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Physiological Imaging-Defined Response-Driven Subvolumes of a Tumor

R Farjam

R Farjam*, C Tsien, F Feng, D Gomez-Hassan, J Hayman, T Lawrence, Y Cao, University of Michigan, Ann Arbor, MI

WE-C-BRA-5 Wednesday 10:30:00 AM - 12:30:00 PM Room: Ballroom A

Purpose: To develop an image analysis framework to delineate the physiological imaging-defined subvolumes of a tumor in relating to treatment response and outcome.

Methods: Our proposed approach is designed to delineate subvolumes of a tumor based upon its heterogeneous distributions of physiological imaging parameters. The method assigns each voxel a probabilistic membership function belonging to the physiological parameter classes based upon a sample of tumors, and then calculates the related subvolumes for each tumor. We applied our approach to regional cerebral blood volume (rCBV) and Gd-DTAP transfer constant (Ktrans) images of patients who had brain metastases and were treated by whole brain radiation therapy (WBRT). Forty five lesions were included in the analysis. Changes in the rCBV (or Ktrans)-defined subvolumes of the tumors from pre RT to 2 weeks (2W) after the start of WBRT were evaluated for differentiation of responsive, stable and non-responsive tumors using Mann-Whitney U test. Performance of the newly developed metrics for predicting tumor response to WBRT was evaluated by Receiver Operating Characteristic (ROC) analysis.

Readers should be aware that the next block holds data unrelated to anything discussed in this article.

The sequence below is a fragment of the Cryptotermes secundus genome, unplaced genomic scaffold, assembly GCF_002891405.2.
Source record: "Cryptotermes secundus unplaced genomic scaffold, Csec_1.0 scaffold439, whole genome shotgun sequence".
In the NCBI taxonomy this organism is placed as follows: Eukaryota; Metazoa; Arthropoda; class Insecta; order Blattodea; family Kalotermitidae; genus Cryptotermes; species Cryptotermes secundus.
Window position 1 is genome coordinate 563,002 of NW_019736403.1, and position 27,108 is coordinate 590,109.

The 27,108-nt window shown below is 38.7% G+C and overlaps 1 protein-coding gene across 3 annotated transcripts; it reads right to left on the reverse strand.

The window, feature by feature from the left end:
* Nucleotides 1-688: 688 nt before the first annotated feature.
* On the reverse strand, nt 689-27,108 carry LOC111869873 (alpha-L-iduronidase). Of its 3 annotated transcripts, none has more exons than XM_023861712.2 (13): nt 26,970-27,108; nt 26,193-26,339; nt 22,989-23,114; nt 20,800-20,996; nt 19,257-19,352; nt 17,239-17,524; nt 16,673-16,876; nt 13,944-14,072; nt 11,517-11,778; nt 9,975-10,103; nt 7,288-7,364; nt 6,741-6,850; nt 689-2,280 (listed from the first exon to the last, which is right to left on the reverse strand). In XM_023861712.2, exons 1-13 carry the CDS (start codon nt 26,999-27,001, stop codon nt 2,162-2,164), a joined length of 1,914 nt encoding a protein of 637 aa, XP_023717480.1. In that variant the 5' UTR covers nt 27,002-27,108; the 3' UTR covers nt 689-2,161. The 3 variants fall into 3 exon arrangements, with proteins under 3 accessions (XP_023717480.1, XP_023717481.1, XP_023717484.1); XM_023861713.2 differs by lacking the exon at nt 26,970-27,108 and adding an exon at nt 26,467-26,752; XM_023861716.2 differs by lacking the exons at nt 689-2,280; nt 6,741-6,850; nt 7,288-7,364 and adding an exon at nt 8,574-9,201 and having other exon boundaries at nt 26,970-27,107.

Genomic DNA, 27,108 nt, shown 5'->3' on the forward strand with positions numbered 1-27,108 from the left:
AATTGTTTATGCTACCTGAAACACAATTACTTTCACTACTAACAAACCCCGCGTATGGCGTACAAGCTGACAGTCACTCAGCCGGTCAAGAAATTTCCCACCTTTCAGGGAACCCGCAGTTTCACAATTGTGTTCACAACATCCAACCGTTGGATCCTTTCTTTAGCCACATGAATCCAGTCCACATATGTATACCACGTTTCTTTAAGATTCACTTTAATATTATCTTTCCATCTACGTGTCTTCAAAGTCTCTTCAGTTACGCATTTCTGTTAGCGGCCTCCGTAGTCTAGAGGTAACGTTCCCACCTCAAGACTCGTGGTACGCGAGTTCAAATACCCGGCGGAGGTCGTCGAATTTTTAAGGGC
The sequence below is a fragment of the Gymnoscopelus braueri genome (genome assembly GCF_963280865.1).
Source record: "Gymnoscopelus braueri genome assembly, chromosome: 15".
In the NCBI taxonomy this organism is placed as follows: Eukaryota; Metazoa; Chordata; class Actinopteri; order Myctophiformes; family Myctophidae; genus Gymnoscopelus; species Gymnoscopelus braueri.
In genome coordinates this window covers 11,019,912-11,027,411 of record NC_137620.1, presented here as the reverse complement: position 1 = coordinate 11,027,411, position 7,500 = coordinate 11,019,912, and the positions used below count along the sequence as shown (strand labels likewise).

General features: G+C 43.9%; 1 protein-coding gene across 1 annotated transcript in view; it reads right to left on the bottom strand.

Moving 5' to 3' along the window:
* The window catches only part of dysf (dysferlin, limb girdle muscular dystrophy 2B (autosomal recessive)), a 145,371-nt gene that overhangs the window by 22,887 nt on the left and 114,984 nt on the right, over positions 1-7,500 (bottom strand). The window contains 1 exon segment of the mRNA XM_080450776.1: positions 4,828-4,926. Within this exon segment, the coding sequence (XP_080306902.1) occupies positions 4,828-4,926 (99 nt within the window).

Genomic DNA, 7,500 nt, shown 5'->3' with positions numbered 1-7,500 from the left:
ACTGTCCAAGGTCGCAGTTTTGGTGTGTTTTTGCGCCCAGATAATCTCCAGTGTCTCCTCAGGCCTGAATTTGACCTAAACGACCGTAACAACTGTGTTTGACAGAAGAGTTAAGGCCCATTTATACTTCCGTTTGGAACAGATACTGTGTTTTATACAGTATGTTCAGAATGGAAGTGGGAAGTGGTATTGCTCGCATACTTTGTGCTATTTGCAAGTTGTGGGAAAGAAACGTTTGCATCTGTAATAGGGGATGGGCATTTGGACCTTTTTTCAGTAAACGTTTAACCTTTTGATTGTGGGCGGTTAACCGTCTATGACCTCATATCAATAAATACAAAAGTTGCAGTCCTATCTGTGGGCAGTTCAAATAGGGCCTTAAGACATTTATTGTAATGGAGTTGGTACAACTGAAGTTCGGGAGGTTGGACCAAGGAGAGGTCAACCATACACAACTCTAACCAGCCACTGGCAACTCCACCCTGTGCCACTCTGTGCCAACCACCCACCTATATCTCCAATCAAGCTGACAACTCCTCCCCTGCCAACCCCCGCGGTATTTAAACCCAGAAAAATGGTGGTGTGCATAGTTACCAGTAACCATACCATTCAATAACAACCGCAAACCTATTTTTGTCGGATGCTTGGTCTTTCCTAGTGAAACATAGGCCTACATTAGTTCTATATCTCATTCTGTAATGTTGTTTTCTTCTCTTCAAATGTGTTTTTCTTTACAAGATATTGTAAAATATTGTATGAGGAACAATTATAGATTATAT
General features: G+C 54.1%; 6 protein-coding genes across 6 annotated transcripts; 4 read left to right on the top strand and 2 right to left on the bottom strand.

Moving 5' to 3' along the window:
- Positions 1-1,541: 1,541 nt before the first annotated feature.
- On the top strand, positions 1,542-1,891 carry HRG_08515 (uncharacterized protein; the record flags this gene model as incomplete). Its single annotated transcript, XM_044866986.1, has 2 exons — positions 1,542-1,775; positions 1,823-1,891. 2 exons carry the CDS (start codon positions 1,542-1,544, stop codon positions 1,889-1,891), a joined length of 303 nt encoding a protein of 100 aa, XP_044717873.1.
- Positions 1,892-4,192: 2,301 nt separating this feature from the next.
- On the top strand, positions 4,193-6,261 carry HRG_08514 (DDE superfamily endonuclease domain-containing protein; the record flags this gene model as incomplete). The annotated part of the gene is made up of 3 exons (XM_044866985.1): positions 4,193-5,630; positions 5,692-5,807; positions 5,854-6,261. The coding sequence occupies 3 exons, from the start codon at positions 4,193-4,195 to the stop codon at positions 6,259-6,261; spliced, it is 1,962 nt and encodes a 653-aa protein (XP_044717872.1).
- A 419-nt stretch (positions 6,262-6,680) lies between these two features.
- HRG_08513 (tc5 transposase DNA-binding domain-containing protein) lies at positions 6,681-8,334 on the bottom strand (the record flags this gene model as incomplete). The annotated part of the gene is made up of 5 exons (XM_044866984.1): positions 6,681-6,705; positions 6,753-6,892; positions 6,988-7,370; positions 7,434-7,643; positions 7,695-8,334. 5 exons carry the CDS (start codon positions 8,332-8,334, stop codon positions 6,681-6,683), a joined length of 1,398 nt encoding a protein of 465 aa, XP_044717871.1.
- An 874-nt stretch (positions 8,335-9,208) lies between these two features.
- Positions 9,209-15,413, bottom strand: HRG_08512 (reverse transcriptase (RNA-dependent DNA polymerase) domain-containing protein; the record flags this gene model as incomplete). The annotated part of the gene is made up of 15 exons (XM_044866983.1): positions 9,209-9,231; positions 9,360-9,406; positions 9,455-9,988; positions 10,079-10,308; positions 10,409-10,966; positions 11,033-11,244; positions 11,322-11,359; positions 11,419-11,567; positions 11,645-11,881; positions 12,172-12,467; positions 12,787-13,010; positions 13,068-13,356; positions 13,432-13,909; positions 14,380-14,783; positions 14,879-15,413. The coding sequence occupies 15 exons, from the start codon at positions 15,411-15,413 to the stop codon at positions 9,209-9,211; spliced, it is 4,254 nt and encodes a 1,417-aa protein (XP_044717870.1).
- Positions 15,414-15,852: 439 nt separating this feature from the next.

Results: The percentage decrease in the high-CBV defined subvolumes of the tumors from pre-RT to 2W was significantly greater in the group of responsive tumors than in the group of stable and nonresponsive ones (p<0.007). The change in the high-CBV defined subvolumes of the tumors from pre-RT to 2W was a predictor for post-RT response significantly better than the change in gross tumor volume observed during the same time interval (p=0.0124), suggesting the physiological change occurs prior to the volumetric change. Also, Ktrans did not add significant discriminatory information for assessing response with respect to rCBV.

Conclusions: The physiological imaging-defined subvolumes of the tumors delineated by our method have the potential to be a new imaging response-predictor and a candidate for intensified treatment.

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